Where the requirement states a specified range, such as in Section 609.4 where grab bars must be installed between 33 inches and 36 inches above the floor, the range provides an adequate tolerance and therefore no tolerance outside of the range at either end point is permitted.

Where a requirement is a minimum or a maximum dimension that does not have two specific minimum and maximum end points, tolerances may apply. Where an element is to be installed at the minimum or maximum permitted dimension, such as "15 inches minimum" or "5 pounds maximum", it would not be good practice to specify "5 pounds (plus X pounds) or 15 inches (minus X inches)." Rather, it would be good practice to specify a dimension less than the required maximum (or more than the required minimum) by the amount of the expected field or manufacturing tolerance and not to state any tolerance in conjunction with the specified dimension.

Specifying dimensions in design in the manner described above will better ensure that facilities and elements accomplish the level of accessibility intended by these requirements. It will also more often produce an end result of strict and literal compliance with the stated requirements and eliminate enforcement difficulties and issues that might otherwise arise. Information on specific tolerances may be available from industry or trade organizations, code groups and building officials, and published references.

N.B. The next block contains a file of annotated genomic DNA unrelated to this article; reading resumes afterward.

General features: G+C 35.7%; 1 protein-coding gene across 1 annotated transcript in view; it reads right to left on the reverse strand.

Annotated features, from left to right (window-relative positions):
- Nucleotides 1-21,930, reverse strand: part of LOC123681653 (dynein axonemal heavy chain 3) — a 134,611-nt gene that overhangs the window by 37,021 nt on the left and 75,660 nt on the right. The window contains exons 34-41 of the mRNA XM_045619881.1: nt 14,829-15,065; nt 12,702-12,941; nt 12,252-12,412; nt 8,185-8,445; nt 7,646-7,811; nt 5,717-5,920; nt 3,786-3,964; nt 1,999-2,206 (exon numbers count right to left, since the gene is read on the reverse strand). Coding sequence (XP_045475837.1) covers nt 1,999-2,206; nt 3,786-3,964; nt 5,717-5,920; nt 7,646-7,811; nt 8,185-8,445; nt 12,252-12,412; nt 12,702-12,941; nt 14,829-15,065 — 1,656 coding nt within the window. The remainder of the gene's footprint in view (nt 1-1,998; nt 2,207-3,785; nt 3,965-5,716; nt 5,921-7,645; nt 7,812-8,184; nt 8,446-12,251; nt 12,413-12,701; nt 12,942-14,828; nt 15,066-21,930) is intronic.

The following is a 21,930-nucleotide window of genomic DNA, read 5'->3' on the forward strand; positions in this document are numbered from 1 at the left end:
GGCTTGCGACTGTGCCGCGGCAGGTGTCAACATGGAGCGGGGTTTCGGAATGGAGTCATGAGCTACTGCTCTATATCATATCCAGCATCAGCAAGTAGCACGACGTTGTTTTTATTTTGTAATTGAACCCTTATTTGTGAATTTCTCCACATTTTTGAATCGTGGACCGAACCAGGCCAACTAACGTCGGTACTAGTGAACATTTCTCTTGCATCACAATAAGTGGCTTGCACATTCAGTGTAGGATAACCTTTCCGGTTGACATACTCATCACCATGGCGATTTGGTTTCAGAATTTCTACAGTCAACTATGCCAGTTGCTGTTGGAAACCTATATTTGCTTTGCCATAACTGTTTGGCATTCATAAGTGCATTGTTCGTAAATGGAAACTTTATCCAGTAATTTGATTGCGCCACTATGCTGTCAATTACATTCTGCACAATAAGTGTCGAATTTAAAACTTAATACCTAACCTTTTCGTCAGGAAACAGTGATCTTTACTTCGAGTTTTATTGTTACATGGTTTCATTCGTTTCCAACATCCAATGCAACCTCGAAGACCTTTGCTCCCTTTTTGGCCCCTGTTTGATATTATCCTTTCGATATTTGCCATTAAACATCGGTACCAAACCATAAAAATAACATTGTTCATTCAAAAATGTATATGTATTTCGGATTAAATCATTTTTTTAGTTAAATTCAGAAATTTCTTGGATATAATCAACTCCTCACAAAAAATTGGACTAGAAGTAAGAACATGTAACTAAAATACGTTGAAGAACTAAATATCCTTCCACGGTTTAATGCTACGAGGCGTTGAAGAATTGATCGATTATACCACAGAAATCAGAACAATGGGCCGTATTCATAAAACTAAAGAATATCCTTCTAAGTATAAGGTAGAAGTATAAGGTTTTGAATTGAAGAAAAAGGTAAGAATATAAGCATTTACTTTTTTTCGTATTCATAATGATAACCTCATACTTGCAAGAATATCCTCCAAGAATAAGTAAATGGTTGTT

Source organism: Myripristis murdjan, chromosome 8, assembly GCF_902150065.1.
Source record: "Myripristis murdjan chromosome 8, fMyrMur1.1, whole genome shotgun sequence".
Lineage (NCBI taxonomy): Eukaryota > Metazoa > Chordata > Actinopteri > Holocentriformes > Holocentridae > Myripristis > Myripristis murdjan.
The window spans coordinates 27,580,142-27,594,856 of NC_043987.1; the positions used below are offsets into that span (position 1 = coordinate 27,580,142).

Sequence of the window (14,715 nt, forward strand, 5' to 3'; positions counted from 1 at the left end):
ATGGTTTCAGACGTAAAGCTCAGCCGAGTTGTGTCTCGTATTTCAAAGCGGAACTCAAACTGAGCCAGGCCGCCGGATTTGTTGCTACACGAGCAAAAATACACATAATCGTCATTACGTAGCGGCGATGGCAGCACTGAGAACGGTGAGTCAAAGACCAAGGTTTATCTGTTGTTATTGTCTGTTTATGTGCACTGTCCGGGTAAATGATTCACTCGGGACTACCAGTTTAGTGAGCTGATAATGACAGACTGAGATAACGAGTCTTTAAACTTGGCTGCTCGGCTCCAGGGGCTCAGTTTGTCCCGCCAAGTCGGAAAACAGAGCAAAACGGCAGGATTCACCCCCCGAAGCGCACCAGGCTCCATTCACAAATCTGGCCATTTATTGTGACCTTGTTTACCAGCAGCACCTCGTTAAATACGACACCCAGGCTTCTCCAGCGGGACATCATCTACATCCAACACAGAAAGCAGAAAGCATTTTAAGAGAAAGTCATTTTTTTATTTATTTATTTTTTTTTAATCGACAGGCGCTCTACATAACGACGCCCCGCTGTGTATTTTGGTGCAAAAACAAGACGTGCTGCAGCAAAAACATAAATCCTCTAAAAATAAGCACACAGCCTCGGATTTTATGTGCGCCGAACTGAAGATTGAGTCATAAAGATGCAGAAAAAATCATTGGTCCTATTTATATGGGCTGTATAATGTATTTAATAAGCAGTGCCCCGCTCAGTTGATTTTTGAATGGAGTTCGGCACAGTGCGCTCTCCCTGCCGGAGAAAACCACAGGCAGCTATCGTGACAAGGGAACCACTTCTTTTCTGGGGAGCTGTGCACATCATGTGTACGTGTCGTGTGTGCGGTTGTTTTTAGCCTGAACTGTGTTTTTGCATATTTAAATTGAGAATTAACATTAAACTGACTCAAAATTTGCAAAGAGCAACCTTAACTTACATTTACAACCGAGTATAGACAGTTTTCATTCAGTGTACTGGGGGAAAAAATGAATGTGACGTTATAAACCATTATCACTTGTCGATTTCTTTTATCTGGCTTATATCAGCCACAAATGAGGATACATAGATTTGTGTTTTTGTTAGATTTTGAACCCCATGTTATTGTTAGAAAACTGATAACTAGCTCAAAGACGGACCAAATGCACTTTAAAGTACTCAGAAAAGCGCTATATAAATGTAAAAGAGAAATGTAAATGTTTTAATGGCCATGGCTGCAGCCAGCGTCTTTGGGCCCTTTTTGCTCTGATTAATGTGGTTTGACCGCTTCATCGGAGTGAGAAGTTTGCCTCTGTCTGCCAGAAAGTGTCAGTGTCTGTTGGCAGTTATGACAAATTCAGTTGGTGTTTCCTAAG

104.2 Calculation of Percentages. Where the required number of elements or facilities to be provided is determined by calculations of ratios or percentages and remainders or fractions result, the next greater whole number of such elements or facilities shall be provided. Where the determination of the required size or dimension of an element or facility involves ratios or percentages, rounding down for values less than one half shall be permitted.

104.3 Figures. Unless specifically stated otherwise, figures are provided for informational purposes only.

Dimension lines show English units above the line (in inches unless otherwise noted) and the SI units (in millimeters unless otherwise noted).  Small measurements show the dimension with an arrow pointing to the dimension line.  Dimension ranges are shown above the line in inches and below the line in millimeters.  Min refers to minimum, and max refers to the maximum.  Mathematical symbols indicate greater than, greater than or equal to, less than, and less than or equal to.  A dashed line identifies the boundary of clear floor space or maneuvering space.  A line with alternating shot and long dashes with a c and l at the end indicate the centerline.  A dashed line with longer spaces indicates a permitted element or its extension.  An arrow is to identify the direction of travel or approach.  A thick black line is used to represent a wall, floor, ceiling or other element cut in section or plan.  Gray shading is used to show an element in elevation or plan.  Hatching is used to show the location zone of elements, controls, or features.  Terms defined by this document are shown in italics. 

Figure 104
Graphic Convention for Figures